Pablo Helguera: But enough about me—now let’s talk about my work, at John Jay College President’s Gallery For years, this New York-based artist has taken on the ridiculosities of the art industry in his whimsical “artoons” — single-frame comics that poke fun at art conferences, art theory, art fairs, and, naturally, Jeff Koons. For artsy insiders, think of it as a good opportunity for a chuckle. Through March 19, in Manhattan.

Bonus: This Friday is a good time to wander around Bushwick's art spaces, since a number of these will be staying open late (until 10 P.M.) for a combined art walk/bar crawl.

Click on the slideshow below to see images of what the NYC arts world has to offer this week.

At the Drawing Center: Art inspired by photography. In this image, a watercolor by Frank Selby titled 'Light Blue Riot,' from 2010.
Courtesy of the artist and Museum 52
At the Drawing Center: Art inspired by photography. In this image, a watercolor by Frank Selby titled 'Light Blue Riot,' from 2010.
Also in the show: Drawings by Emily Prince that depict U.S. servicemen who have died in Iraq and Afghanistan. Above, a portrait of Wilfred Flores Jr., who died in 2007.
Courtesy of the artist and Kent Fine Arts.
Also in the show: Drawings by Emily Prince that depict U.S. servicemen who have died in Iraq and Afghanistan. Above, a portrait of Wilfred Flores Jr., who died in 2007.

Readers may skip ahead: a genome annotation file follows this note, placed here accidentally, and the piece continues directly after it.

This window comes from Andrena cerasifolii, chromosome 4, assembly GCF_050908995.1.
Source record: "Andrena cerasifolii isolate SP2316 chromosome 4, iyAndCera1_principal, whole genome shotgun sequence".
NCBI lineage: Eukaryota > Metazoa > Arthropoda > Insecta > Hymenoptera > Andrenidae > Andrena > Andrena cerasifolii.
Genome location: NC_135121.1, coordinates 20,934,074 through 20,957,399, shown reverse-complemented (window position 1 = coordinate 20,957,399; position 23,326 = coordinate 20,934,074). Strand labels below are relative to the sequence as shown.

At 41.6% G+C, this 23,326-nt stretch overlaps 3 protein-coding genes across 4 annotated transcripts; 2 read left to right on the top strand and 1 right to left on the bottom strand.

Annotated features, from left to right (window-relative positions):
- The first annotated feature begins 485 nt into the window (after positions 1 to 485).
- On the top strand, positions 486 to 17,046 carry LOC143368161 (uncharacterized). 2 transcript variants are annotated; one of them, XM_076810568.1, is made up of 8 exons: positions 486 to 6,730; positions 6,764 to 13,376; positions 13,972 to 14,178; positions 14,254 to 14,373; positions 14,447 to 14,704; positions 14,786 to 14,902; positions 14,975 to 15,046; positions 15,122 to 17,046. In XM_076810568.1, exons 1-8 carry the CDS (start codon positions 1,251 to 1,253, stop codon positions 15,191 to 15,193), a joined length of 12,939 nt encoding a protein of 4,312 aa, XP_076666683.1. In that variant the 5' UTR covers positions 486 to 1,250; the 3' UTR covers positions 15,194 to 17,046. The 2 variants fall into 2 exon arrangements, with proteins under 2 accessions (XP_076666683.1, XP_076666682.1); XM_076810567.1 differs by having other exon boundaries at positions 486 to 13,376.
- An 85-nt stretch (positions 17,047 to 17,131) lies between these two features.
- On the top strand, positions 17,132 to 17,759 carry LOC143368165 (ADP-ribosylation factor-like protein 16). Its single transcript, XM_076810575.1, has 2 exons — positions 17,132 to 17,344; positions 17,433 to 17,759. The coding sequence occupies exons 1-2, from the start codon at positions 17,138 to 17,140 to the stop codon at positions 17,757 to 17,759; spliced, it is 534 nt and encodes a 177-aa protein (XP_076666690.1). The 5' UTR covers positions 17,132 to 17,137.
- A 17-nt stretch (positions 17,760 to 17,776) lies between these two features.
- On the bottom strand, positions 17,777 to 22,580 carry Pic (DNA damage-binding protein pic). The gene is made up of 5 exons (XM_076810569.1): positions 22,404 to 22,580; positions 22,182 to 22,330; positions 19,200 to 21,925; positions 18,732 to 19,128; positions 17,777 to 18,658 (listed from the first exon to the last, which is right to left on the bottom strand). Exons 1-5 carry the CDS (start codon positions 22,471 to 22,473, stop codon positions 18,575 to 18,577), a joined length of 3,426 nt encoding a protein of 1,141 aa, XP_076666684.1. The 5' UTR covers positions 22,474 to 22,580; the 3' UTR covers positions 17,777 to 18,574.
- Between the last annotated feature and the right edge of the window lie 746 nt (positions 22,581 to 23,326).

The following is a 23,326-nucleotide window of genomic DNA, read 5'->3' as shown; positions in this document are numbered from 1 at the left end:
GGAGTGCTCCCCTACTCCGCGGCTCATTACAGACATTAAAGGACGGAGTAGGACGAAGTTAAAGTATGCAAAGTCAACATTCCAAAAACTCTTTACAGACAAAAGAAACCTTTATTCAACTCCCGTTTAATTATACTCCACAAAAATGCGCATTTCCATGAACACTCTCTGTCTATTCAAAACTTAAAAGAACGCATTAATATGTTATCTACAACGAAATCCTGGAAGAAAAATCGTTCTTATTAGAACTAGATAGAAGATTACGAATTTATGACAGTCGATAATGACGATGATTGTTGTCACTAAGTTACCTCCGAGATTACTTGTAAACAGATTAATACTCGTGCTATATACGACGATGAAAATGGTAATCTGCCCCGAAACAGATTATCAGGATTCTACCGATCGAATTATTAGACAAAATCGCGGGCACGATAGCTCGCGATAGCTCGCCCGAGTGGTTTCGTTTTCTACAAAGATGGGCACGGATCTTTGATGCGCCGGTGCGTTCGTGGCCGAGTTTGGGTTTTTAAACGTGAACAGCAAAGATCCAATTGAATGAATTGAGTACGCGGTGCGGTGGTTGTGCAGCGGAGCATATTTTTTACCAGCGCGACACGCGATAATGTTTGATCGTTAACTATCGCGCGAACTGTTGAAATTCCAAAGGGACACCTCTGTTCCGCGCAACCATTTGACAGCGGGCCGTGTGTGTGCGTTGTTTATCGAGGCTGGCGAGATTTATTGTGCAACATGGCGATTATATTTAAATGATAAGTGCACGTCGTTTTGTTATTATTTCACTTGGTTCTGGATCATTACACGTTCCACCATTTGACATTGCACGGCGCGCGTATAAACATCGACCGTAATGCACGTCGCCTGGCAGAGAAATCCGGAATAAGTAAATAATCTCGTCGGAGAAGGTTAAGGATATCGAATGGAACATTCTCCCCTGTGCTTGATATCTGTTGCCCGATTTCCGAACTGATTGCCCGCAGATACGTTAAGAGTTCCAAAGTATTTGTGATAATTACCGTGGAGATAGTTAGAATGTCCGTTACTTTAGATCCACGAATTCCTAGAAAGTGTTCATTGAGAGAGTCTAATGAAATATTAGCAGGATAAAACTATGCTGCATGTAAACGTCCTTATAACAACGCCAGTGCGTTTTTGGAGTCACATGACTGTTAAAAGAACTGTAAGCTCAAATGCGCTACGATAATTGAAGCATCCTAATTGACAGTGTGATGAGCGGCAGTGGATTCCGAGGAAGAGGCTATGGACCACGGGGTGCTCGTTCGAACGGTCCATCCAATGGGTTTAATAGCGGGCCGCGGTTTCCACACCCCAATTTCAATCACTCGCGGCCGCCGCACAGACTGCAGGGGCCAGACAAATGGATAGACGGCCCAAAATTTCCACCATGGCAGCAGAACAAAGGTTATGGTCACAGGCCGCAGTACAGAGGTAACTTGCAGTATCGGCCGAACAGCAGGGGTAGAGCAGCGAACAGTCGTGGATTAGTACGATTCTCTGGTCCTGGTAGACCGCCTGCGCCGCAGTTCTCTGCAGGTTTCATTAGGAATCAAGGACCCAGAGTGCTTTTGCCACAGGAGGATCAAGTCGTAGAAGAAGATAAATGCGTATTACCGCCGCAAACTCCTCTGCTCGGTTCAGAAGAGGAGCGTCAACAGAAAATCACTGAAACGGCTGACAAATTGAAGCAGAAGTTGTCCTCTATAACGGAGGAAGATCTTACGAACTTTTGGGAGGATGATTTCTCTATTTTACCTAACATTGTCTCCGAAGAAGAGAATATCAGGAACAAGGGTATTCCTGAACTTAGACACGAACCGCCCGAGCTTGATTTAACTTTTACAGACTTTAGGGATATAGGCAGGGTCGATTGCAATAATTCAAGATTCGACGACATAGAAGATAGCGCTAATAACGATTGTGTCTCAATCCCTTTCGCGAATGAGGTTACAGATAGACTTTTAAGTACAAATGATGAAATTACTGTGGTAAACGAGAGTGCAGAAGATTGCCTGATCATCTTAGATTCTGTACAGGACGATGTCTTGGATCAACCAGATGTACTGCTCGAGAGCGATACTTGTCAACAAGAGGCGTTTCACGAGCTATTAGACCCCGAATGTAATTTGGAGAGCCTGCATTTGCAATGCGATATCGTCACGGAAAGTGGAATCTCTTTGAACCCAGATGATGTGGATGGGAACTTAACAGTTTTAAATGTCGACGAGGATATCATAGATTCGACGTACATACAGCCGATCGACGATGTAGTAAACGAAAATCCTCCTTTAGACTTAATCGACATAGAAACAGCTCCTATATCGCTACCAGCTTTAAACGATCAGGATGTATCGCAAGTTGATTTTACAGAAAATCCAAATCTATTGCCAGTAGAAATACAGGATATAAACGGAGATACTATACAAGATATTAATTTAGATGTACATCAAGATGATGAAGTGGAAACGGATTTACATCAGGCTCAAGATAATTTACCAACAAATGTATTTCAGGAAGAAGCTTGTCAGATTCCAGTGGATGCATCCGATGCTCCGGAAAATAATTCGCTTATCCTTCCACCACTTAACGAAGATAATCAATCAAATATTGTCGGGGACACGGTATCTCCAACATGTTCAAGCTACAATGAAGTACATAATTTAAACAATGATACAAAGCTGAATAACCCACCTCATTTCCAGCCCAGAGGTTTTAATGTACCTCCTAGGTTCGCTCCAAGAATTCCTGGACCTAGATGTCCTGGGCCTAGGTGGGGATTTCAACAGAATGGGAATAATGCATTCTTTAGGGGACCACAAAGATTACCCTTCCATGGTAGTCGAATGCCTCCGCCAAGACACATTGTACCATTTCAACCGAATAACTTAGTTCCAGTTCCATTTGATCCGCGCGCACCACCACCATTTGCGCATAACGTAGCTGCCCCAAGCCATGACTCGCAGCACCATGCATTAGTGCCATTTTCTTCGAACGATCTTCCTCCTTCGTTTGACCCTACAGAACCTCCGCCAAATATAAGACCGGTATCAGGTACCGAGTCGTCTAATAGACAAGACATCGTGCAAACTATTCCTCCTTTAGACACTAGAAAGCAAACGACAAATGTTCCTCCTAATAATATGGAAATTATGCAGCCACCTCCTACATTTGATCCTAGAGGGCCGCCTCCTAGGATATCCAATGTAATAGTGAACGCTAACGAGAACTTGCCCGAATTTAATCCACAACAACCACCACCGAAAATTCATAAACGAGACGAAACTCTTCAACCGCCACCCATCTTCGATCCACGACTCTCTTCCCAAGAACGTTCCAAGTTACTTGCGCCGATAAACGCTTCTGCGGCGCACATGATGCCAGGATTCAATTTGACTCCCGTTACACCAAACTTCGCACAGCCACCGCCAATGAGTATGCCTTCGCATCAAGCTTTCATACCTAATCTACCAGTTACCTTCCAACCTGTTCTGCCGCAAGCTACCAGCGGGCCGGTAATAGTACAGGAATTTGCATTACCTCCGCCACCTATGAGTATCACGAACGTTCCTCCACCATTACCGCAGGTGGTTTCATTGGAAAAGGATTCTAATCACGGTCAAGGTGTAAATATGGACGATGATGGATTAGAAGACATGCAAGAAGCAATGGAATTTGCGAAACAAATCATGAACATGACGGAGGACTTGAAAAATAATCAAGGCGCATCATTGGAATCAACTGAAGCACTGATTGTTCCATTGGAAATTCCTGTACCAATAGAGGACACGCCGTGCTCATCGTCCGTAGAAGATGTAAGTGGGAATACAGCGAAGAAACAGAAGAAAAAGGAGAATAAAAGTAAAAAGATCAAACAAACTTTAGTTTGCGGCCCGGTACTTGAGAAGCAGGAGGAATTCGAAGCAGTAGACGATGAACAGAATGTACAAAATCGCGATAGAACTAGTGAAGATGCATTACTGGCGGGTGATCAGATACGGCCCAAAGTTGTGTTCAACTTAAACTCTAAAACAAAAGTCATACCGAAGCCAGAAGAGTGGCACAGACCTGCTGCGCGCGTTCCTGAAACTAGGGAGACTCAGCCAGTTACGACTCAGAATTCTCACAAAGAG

Pablo Helguera's 'Artoons' skewer art industry craziness. A collection of these works is now on display at John Jay College.
Courtesy Pablo Helguera
Pablo Helguera's 'Artoons' skewer art industry craziness. A collection of these works is now on display at John Jay College.
Another Helguera cartoon, in which he appears to be quoting my pithy cocktail party small talk.
Courtesy Pablo Helguera
Another Helguera cartoon, in which he appears to be quoting my pithy cocktail party small talk.
Opening today at David Zwirner Gallery in Chelsea: The chess-inspired works of the Brooklyn-based Marcel Dzama. Above, his 2010 mixed-media piece, 'The Revolution's been defeated, before you begin.'
Courtesy the artist and David Zwirner Gallery
Opening today at David Zwirner Gallery in Chelsea: The chess-inspired works of the Brooklyn-based Marcel Dzama. Above, his 2010 mixed-media piece, 'The Revolution's been defeated, before you begin.'
The Brooklyn Museum has erected a Blackfoot tipi in its galleries as part of its exhibition on the tipi and Plains cultures. This one was created by Lyle J. Heavy Runner and Naomi Crawford.
Courtesy Brooklyn Museum